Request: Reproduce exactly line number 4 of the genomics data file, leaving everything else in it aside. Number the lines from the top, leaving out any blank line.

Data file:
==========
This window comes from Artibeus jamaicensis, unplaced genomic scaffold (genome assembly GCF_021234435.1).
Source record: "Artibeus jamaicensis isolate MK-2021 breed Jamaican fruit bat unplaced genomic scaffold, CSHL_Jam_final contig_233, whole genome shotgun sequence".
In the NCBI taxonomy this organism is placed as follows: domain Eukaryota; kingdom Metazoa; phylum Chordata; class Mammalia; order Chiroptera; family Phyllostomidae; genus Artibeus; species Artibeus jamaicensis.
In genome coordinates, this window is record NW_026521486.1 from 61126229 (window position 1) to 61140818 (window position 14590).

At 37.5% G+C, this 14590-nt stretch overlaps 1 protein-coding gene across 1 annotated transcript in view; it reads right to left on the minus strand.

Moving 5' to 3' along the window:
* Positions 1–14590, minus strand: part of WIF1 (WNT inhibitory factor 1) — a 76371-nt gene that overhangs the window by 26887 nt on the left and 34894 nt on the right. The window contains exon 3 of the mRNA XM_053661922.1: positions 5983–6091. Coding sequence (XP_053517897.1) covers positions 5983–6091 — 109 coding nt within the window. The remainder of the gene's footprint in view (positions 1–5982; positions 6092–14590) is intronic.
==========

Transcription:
In genome coordinates, this window is record NW_026521486.1 from 61126229 (window position 1) to 61140818 (window position 14590).